How is transcriptional regulation of lipogenesis linked to diet and environment
in C. elegans and mammals
SREBP (sterol regulatory element binding protein) transcription factors activate
genes important for cholesterol metabolism, fatty acid (FA) and synthesis of
phospholipids, in addition to ensuring production of additional important co-factors.
We have found unexplored regulatory links between lipid metabolism and the one-carbon
cycle (1CC), discovering that SREBP proteins in C. elegans and mammals
control expression of 1CC genes. The 1CC provides methyl groups for PL biosynthesis
and epigenetic regulation; regulation by SREBPs provides a novel layer of nutrition-dependent
input to methylation-dependent processes. Alterations in 1C metabolism and SREBP
function are associated with similar diseases, suggesting that co-regulation
with lipid homeostasis may be a common impact point in metabolic-associated
disorders such as obesity and fatty liver disease.
Most methylation reactions require SAMe (s-adenosyl methionine). Conversion
of methionine to SAMe by MAT1A/MAT2A in humans, or the SAMS proteins in C.
elegans, affects cellular processes from phosphatidylcholine (PC) biosynthesis
to protein or DNA modification. We have found that SREBPs regulate sams-1
and MAT1A expression in both C. elegans and human cells. In C.
elegans, sams-1 decrease or loss causes lipid accumulation reminiscent of
hepatic steatosis occuring in MAT1A KO mice (Lu et al. PNAS 2001), suggesting
models for lipid accumulation in sams-1 animals may be relevant to hepatic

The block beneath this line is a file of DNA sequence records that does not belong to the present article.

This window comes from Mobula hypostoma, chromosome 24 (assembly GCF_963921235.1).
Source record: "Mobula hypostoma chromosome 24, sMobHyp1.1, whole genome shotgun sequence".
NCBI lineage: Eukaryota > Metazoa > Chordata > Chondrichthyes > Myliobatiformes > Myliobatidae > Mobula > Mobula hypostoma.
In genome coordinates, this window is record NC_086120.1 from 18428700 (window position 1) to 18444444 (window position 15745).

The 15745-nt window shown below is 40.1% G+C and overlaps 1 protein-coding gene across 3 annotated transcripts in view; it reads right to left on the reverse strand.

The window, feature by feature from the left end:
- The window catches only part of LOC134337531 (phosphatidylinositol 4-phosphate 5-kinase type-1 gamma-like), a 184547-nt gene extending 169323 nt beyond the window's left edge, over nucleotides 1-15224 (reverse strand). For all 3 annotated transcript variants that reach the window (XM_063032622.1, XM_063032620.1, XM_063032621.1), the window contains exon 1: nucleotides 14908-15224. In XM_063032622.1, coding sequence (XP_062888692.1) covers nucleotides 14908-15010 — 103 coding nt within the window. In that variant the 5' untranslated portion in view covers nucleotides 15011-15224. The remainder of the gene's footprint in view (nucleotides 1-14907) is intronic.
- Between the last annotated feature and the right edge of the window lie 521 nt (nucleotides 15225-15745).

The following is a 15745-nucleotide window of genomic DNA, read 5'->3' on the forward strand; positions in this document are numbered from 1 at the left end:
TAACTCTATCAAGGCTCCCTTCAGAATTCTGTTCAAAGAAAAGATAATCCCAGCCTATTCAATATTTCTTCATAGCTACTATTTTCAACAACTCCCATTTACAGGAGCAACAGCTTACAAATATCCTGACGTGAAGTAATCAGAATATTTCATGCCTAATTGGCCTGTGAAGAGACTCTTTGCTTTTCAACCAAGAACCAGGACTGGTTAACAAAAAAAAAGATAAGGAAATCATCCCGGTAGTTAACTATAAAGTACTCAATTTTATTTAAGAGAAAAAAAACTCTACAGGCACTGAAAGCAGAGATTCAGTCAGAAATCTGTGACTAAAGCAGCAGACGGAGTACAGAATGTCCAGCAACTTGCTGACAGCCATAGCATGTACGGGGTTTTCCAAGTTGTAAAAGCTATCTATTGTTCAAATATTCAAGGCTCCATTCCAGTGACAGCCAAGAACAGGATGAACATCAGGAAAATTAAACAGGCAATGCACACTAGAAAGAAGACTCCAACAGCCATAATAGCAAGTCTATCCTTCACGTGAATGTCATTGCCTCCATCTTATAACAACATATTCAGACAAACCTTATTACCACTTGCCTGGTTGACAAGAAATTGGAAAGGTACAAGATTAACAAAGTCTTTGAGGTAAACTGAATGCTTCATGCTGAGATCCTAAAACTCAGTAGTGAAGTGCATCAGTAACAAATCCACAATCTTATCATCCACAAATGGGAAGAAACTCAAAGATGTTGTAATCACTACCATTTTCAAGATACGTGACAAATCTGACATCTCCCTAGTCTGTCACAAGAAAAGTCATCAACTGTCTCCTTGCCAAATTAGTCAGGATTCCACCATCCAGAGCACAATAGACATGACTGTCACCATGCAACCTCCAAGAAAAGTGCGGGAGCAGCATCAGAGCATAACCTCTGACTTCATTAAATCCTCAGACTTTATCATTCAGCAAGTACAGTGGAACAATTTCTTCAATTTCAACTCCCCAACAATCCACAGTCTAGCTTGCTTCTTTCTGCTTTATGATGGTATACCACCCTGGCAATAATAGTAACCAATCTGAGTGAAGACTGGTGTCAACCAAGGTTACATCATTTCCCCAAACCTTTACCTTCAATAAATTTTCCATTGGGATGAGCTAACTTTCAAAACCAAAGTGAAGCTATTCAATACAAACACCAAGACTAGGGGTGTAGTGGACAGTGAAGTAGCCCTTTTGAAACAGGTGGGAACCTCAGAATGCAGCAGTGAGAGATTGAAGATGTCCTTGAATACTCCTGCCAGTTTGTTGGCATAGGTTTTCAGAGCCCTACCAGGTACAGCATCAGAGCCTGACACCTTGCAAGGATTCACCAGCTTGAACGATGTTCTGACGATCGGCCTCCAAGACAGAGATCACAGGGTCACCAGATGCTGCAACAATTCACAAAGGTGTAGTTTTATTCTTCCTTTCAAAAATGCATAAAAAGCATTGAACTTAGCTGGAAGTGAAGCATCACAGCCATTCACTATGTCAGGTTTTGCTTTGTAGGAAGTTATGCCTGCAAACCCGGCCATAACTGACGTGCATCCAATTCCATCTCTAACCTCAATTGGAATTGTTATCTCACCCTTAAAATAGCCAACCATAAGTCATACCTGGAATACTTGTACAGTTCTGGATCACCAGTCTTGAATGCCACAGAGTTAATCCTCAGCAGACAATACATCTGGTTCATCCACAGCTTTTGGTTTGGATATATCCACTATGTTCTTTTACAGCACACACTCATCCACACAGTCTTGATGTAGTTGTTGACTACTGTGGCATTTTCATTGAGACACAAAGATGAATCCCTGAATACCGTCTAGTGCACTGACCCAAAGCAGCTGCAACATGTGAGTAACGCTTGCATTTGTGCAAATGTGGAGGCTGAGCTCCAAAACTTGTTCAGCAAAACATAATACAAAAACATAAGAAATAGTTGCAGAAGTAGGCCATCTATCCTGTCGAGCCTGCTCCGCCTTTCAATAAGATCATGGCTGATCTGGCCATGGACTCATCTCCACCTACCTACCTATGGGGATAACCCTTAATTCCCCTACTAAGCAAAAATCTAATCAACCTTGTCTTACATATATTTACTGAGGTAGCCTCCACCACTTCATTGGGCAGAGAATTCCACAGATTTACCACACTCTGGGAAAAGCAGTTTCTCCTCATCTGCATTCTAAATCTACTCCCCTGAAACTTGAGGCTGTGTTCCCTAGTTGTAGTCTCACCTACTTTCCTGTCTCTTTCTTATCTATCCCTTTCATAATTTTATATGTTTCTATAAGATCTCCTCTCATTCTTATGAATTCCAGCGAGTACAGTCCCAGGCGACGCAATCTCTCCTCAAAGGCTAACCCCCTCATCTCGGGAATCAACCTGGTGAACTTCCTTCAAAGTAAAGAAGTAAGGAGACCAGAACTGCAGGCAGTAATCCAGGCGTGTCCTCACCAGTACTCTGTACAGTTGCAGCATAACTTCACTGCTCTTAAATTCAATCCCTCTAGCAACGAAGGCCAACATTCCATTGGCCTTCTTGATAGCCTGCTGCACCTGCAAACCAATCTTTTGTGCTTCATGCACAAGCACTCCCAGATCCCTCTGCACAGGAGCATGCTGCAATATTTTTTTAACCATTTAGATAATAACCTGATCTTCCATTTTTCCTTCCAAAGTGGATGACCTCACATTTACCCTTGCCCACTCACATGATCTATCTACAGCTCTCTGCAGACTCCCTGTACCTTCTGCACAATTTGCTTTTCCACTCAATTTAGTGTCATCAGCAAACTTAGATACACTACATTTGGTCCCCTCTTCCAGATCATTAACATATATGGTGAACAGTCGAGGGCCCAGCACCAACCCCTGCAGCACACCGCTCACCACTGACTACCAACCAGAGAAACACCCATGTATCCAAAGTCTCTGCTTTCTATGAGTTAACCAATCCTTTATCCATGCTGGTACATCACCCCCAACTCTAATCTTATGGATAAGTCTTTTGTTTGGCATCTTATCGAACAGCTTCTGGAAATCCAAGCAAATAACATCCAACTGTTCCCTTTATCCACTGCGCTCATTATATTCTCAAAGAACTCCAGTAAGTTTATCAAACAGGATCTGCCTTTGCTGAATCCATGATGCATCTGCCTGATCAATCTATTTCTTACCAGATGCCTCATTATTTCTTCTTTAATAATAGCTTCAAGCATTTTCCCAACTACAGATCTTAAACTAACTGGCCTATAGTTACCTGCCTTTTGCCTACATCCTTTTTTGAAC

steatosis in mammals. Because the 1CC is implicated in multiple fatty liver
models and metabolites such as folate or choline are administered as treatments
for disease, it is crucial to understand the connections between the 1CC and
We are interested in how lipid homeostasis is affected by genetic or dietary
changes in 1CC function and how SBP-1/SREBP affects cellular processes such
as epigenetic modification by regulating the supply of methyl donors. These
projects will include mechanistic studies in mammalian cell culture, in vivo
studies in mouse liver as well as genetics screens for discovery in C. elegans.
In our studies of SREBP regulation by SIRT1 (Walker, et al. 2010, Genes and
Development) and of SREBP regulation of the 1CC (Walker, A., Jacobs, R. et al.,
Cell, 2011), this combination of models has allowed us to rapidly establish
functional biological relationships between pathways in C. elegans, then
determine relevance to mammalian physiology and precise molecular mechanisms
in mouse knockout or human cell culture models. These types of experiments are
important for determining mechanistic relationships between metabolic pathways
and cellular function, and furthermore, will aid in our understanding about
how these pathways contribute to human disorders such as metabolic syndrome.
Figure. In C. elegans, SBP-1-Dependent
Lipogenesis and Gene Expression Are Increased after sams-1(RNAi)
(A) RNAi knockdown of sams-1 revealed large refractile droplets in the
intestine and body cavity by Nomarski optics.